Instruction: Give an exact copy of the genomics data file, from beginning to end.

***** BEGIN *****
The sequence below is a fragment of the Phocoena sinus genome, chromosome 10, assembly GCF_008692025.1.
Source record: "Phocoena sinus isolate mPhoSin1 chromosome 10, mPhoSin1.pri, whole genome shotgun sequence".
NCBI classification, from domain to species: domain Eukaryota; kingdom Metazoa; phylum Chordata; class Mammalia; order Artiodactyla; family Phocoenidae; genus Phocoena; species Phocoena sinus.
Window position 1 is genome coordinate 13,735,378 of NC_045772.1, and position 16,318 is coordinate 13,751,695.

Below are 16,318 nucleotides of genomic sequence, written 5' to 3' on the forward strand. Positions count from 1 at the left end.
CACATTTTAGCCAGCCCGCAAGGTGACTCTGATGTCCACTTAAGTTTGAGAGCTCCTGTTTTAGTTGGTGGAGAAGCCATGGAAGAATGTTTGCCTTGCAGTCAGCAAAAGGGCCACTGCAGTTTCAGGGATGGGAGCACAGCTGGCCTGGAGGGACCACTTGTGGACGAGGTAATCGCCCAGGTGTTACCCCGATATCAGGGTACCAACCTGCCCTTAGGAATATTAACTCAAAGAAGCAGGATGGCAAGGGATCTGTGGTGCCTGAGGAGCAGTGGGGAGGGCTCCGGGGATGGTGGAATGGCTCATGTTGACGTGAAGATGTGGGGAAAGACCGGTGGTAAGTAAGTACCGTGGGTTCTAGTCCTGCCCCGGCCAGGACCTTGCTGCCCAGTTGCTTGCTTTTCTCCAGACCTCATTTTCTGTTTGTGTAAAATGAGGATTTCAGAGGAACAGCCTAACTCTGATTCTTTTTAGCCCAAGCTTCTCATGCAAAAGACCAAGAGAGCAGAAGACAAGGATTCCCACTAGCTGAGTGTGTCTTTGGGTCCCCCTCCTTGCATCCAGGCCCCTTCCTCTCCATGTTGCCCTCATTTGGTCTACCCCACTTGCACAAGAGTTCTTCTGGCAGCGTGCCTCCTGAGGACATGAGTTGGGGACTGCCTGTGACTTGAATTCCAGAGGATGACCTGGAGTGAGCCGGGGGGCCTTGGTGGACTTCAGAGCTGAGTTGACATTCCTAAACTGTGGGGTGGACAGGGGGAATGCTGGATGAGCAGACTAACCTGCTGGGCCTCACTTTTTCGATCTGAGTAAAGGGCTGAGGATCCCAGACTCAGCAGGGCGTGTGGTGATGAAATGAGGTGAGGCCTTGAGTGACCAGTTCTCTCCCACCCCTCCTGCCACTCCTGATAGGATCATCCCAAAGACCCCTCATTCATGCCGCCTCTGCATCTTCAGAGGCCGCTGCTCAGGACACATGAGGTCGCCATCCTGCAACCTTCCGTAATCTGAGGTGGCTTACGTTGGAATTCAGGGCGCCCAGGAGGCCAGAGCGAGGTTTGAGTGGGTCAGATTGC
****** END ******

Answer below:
The sequence below is a fragment of the Phocoena sinus genome, chromosome 10, assembly GCF_008692025.1.
Source record: "Phocoena sinus isolate mPhoSin1 chromosome 10, mPhoSin1.pri, whole genome shotgun sequence".
NCBI classification, from domain to species: domain Eukaryota; kingdom Metazoa; phylum Chordata; class Mammalia; order Artiodactyla; family Phocoenidae; genus Phocoena; species Phocoena sinus.
Window position 1 is genome coordinate 13,735,378 of NC_045772.1, and position 16,318 is coordinate 13,751,695.

Below are 16,318 nucleotides of genomic sequence, written 5' to 3' on the forward strand. Positions count from 1 at the left end.
CACATTTTAGCCAGCCCGCAAGGTGACTCTGATGTCCACTTAAGTTTGAGAGCTCCTGTTTTAGTTGGTGGAGAAGCCATGGAAGAATGTTTGCCTTGCAGTCAGCAAAAGGGCCACTGCAGTTTCAGGGATGGGAGCACAGCTGGCCTGGAGGGACCACTTGTGGACGAGGTAATCGCCCAGGTGTTACCCCGATATCAGGGTACCAACCTGCCCTTAGGAATATTAACTCAAAGAAGCAGGATGGCAAGGGATCTGTGGTGCCTGAGGAGCAGTGGGGAGGGCTCCGGGGATGGTGGAATGGCTCATGTTGACGTGAAGATGTGGGGAAAGACCGGTGGTAAGTAAGTACCGTGGGTTCTAGTCCTGCCCCGGCCAGGACCTTGCTGCCCAGTTGCTTGCTTTTCTCCAGACCTCATTTTCTGTTTGTGTAAAATGAGGATTTCAGAGGAACAGCCTAACTCTGATTCTTTTTAGCCCAAGCTTCTCATGCAAAAGACCAAGAGAGCAGAAGACAAGGATTCCCACTAGCTGAGTGTGTCTTTGGGTCCCCCTCCTTGCATCCAGGCCCCTTCCTCTCCATGTTGCCCTCATTTGGTCTACCCCACTTGCACAAGAGTTCTTCTGGCAGCGTGCCTCCTGAGGACATGAGTTGGGGACTGCCTGTGACTTGAATTCCAGAGGATGACCTGGAGTGAGCCGGGGGGCCTTGGTGGACTTCAGAGCTGAGTTGACATTCCTAAACTGTGGGGTGGACAGGGGGAATGCTGGATGAGCAGACTAACCTGCTGGGCCTCACTTTTTCGATCTGAGTAAAGGGCTGAGGATCCCAGACTCAGCAGGGCGTGTGGTGATGAAATGAGGTGAGGCCTTGAGTGACCAGTTCTCTCCCACCCCTCCTGCCACTCCTGATAGGATCATCCCAAAGACCCCTCATTCATGCCGCCTCTGCATCTTCAGAGGCCGCTGCTCAGGACACATGAGGTCGCCATCCTGCAACCTTCCGTAATCTGAGGTGGCTTACGTTGGAATTCAGGGCGCCCAGGAGGCCAGAGCGAGGTTTGAGTGGGTCAGATTGC